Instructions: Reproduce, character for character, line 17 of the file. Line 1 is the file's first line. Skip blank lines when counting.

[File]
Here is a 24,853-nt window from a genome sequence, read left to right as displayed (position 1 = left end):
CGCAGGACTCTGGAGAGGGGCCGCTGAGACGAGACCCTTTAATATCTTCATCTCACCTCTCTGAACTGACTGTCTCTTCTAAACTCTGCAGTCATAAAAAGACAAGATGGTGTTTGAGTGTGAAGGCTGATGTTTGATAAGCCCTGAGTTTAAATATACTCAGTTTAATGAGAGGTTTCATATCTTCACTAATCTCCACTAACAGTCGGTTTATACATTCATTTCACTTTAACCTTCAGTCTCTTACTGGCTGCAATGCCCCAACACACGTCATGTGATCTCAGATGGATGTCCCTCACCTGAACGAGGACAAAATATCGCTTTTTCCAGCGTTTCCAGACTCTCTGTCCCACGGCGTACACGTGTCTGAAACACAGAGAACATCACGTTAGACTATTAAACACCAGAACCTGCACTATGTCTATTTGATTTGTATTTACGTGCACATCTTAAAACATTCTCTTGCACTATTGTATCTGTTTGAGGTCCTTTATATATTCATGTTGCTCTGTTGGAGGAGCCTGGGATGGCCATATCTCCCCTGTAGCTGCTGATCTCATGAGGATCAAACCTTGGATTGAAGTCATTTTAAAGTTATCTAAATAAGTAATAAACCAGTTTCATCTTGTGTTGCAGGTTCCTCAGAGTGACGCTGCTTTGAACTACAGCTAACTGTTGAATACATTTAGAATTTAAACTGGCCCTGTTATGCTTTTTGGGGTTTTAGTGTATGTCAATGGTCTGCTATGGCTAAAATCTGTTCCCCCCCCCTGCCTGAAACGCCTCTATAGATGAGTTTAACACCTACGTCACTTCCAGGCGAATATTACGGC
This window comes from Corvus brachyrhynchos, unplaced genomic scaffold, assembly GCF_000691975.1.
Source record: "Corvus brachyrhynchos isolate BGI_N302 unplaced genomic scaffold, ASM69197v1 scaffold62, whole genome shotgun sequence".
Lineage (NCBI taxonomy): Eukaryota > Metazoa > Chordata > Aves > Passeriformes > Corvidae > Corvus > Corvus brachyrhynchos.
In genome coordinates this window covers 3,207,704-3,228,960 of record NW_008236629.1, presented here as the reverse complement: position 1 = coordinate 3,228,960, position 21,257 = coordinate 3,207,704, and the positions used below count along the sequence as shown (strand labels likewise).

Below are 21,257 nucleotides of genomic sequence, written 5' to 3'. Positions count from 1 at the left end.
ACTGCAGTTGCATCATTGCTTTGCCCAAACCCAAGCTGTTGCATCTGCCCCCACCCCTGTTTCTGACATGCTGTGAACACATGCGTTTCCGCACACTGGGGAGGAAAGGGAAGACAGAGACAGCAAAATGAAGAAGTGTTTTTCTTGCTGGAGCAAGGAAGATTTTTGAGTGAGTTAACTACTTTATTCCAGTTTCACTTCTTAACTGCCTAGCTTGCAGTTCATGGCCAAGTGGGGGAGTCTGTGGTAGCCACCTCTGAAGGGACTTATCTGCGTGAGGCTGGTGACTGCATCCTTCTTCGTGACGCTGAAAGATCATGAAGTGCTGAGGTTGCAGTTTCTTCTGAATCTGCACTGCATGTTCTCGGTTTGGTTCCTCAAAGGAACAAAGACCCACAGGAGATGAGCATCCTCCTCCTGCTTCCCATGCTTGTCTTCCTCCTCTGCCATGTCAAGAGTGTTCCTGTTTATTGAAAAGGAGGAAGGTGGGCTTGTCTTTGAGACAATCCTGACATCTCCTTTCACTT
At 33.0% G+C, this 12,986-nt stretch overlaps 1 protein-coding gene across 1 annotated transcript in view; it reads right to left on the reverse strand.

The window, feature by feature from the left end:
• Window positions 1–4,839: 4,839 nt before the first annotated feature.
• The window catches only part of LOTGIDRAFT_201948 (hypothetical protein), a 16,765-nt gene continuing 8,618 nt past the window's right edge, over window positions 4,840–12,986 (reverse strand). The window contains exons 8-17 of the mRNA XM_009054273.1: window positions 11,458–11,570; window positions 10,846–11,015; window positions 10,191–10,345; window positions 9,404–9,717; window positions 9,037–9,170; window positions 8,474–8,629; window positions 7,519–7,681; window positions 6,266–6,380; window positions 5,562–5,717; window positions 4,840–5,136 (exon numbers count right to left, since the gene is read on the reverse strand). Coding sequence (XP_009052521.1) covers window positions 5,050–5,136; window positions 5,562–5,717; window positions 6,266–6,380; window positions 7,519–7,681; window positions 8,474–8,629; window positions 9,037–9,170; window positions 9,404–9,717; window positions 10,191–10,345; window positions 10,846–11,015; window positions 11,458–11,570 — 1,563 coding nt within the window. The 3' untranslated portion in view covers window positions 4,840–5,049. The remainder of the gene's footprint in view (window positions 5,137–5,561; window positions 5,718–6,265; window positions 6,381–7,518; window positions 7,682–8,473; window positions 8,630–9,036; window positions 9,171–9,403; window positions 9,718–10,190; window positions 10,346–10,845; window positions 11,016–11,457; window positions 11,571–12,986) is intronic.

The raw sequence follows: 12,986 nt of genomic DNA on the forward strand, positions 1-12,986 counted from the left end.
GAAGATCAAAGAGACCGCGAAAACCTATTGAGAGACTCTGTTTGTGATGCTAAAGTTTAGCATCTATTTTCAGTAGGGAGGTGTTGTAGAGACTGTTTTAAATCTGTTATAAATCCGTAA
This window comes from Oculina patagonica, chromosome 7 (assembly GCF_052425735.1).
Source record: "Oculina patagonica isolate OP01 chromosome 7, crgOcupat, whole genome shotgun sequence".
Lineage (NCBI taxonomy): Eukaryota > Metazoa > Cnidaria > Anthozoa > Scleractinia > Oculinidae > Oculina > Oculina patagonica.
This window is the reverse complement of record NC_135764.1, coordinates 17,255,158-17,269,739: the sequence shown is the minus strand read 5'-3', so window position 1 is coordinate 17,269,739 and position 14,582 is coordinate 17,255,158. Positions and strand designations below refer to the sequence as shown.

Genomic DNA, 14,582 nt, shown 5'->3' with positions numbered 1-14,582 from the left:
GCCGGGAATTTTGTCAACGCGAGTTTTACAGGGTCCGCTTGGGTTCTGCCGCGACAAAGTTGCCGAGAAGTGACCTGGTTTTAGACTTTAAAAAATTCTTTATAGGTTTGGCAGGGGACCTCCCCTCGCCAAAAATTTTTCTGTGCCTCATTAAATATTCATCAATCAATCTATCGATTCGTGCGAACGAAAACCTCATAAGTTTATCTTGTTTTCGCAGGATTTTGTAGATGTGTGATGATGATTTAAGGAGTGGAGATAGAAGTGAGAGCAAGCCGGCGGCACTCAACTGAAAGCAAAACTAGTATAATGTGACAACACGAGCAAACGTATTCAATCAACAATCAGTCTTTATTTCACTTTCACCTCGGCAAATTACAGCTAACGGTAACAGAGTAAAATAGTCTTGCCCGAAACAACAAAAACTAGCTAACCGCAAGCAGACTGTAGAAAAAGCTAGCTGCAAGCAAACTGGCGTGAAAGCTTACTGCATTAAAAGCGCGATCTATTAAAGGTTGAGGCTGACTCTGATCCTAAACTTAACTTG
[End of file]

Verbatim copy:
Lineage (NCBI taxonomy): Eukaryota > Metazoa > Cnidaria > Anthozoa > Scleractinia > Oculinidae > Oculina > Oculina patagonica.